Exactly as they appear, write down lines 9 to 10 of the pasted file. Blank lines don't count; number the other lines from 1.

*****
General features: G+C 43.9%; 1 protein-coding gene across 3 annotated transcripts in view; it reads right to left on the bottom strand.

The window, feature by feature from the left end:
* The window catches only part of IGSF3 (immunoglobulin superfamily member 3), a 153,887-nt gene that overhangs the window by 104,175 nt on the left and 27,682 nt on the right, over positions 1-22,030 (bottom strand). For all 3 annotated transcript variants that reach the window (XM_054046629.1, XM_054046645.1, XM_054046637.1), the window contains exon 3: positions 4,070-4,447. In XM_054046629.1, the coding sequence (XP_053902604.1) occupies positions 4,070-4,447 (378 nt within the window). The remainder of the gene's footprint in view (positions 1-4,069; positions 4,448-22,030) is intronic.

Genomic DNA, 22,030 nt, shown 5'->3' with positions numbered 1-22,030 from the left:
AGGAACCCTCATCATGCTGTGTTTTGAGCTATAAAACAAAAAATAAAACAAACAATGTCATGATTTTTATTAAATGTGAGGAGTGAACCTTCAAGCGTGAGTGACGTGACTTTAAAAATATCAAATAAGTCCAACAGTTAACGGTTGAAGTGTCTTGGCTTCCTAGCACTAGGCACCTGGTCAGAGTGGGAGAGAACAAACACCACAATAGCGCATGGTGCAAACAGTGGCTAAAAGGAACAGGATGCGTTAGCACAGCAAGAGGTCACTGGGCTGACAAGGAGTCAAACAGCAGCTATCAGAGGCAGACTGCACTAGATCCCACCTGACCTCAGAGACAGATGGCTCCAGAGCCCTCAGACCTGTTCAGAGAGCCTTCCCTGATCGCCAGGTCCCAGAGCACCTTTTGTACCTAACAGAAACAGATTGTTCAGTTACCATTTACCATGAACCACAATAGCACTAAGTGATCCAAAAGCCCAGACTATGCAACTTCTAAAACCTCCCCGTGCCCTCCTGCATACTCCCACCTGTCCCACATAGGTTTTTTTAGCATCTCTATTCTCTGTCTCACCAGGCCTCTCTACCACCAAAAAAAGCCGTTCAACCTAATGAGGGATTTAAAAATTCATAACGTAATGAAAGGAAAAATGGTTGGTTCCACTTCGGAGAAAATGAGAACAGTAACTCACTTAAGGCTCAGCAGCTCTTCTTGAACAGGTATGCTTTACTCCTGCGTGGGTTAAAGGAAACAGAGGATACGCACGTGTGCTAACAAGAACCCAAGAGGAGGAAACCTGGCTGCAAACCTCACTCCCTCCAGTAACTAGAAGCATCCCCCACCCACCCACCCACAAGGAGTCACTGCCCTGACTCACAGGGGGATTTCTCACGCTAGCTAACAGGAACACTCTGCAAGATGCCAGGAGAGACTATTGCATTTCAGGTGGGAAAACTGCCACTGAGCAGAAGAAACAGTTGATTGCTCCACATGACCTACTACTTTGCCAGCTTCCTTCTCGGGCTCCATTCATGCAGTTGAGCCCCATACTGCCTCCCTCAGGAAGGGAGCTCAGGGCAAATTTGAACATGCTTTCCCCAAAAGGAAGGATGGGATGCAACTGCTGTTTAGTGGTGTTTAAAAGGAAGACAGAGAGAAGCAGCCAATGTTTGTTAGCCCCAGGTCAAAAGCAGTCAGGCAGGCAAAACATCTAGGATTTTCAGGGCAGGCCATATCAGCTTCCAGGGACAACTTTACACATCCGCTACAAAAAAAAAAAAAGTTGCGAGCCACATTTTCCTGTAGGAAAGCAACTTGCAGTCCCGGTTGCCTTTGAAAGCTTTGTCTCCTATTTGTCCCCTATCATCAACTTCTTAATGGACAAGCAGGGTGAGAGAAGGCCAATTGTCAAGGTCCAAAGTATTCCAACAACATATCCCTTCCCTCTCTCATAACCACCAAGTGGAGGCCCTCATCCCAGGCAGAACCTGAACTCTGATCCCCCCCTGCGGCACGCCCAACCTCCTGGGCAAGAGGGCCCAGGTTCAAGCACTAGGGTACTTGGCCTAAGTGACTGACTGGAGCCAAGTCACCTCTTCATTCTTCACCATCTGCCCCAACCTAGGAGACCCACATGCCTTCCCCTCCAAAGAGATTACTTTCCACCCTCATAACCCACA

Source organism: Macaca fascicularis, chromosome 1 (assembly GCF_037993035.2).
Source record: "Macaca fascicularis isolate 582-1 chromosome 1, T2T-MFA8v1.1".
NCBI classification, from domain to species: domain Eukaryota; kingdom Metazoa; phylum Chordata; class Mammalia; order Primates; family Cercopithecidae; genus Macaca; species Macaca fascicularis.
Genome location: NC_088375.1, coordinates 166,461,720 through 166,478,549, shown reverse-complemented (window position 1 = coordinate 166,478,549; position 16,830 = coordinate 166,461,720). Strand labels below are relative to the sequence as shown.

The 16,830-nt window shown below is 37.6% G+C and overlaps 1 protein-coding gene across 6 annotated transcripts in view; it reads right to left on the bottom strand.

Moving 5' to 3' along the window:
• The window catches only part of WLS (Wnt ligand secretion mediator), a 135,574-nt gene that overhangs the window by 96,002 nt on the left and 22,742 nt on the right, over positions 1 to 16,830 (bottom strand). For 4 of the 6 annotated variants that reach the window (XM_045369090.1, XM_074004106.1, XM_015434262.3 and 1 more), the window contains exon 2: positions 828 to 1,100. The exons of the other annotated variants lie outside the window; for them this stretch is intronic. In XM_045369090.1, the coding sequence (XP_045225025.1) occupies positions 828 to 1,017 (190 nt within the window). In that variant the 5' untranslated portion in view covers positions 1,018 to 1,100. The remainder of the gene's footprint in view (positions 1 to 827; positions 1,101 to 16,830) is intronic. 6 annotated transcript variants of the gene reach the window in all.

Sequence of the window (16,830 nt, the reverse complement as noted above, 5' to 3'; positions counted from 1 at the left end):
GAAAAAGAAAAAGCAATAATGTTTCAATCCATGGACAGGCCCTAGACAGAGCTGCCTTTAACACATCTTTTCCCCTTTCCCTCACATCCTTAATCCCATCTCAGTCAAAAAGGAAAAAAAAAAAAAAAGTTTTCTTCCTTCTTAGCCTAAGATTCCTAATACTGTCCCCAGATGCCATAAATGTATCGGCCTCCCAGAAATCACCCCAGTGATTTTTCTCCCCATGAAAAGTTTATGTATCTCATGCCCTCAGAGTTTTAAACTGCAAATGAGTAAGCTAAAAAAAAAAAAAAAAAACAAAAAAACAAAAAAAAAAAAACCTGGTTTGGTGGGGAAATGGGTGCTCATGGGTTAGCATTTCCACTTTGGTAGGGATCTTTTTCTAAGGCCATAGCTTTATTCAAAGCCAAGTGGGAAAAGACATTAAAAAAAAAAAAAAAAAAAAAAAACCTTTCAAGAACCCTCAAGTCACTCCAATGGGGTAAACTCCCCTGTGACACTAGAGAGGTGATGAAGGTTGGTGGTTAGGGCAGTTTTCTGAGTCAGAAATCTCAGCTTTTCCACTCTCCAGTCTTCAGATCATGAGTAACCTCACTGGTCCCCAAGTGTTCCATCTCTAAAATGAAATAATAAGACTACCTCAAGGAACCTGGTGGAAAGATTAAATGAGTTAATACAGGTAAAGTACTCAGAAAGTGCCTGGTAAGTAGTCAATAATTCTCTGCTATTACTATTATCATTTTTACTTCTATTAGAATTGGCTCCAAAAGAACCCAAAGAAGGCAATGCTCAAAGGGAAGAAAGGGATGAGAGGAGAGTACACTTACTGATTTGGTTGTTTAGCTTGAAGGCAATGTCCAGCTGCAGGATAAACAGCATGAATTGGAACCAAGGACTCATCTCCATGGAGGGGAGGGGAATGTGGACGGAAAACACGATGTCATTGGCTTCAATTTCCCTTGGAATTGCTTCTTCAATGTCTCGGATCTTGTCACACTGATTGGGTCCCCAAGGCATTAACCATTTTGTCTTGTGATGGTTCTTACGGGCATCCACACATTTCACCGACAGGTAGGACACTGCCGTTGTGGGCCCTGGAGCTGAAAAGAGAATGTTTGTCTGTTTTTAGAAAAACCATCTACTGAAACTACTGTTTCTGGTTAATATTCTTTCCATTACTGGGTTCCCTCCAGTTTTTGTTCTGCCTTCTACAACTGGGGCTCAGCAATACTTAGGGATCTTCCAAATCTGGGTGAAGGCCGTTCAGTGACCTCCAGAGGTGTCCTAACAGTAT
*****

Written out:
Genome location: NC_088375.1, coordinates 166,461,720 through 166,478,549, shown reverse-complemented (window position 1 = coordinate 166,478,549; position 16,830 = coordinate 166,461,720). Strand labels below are relative to the sequence as shown.

The 16,830-nt window shown below is 37.6% G+C and overlaps 1 protein-coding gene across 6 annotated transcripts in view; it reads right to left on the bottom strand.